After The Hunting Ground (the Oscar-nominated film about sexual assault on college campuses) comes Untouchable, David Feige’s fearless new documentary about the issues surrounding child sexual abuse and the sex offender registry in America. An attorney-turned-director, Feige centres the film around Florida lobbyist Ron Book, whose daughter Lauren was abused by the family nanny for several years. Since discovering the crime, the powerful politician has launched a campaign against sexual predators, passing some of the country’s strictest child-protection laws and making many areas of the state almost impossible to inhabit for anyone on the registry.
It is a difficult, taboo subject that is handled sensitively by the filmmaker. The subjects and their views are treated with respect, while still allowing us access to the inner workings of this ongoing conflict. The film is balanced and well-paced, with Feige spending equal screen time on the many different facets of his complex argument. From Book’s meetings with senators and presidents, we move to the suburbs to watch Judy Cornett, founder of Predator Patrol, as she makes the rounds in her neighbourhood with a copy of the local sex offenders register in hand, warning citizens of the potential danger and reeling off the many crimes committed by each felon. On one street, a group of youths are shocked when they recognise a neighbour. In a brave move, the opposite side of the matter is also explored. In Oklahoma, mother Shawna Baldwin details her experience of accusation of sex with a minor and having to live the rest of her life labelled as a child molester, unable to visit the park with her children. Cases such as these are common, with many offenders banished to outdoor encampments to live rough. Being on the registry is often a life sentence, based on the assumption that paedophiles will reoffend given the chance.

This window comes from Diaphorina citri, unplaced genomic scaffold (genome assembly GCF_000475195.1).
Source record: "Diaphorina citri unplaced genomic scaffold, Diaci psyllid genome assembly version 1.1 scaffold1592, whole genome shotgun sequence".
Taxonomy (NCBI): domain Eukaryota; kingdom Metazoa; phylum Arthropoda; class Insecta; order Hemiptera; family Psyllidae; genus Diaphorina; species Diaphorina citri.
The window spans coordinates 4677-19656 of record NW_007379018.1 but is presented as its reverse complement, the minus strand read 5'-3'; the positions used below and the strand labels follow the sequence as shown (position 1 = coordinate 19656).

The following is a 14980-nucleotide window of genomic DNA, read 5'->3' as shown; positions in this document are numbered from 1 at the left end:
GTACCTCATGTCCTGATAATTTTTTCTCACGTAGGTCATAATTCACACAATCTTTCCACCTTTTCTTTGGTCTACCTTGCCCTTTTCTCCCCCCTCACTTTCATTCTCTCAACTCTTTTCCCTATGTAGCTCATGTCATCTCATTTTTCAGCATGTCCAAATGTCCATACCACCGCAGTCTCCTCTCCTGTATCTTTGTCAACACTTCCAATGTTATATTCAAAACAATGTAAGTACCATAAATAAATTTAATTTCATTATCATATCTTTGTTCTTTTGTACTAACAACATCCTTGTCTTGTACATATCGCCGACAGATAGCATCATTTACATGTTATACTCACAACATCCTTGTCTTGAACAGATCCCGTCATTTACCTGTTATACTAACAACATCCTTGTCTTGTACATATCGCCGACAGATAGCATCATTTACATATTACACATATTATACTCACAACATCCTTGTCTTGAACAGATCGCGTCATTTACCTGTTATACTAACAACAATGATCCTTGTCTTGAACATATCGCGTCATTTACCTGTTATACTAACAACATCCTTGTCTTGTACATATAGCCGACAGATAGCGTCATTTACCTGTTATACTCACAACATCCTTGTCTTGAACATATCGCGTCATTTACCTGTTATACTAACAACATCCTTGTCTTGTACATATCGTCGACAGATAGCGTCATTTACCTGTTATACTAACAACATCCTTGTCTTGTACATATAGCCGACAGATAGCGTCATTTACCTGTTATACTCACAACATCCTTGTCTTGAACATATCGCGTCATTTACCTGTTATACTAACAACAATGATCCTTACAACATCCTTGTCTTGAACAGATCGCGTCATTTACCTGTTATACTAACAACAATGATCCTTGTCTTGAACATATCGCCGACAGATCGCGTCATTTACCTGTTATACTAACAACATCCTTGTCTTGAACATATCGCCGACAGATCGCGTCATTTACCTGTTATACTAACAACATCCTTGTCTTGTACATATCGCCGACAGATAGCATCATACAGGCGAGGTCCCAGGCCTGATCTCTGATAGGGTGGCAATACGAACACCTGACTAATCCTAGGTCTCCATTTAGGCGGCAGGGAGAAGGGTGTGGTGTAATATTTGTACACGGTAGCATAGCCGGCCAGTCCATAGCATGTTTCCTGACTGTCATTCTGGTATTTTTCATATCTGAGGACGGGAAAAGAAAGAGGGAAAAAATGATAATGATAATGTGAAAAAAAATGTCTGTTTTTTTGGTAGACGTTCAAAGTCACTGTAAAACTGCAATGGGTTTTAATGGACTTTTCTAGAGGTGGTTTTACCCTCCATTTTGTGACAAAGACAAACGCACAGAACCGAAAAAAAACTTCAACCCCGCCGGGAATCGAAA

Each talking-head interview is brief but compelling. As well as detailing the extreme lengths many communities go to to protect their children, the film also looks at the many misguided, strict guidelines that Book’s laws, often named after abducted children, advocate. Feige combines his evidence to create a convincing case, without relying on sentiment or melodrama. He creates sympathy for those convicted of minor crimes, trying to live their lives under a registry that punishes as many as it protects – something the privileged Book, with his mansion and Aston Martins, cannot possibly comprehend.
Untouchable does not have a UK release date yet.
Read more of our reviews and interviews from the festival here.
For further information about Tribeca Film Festival 2016 visit here.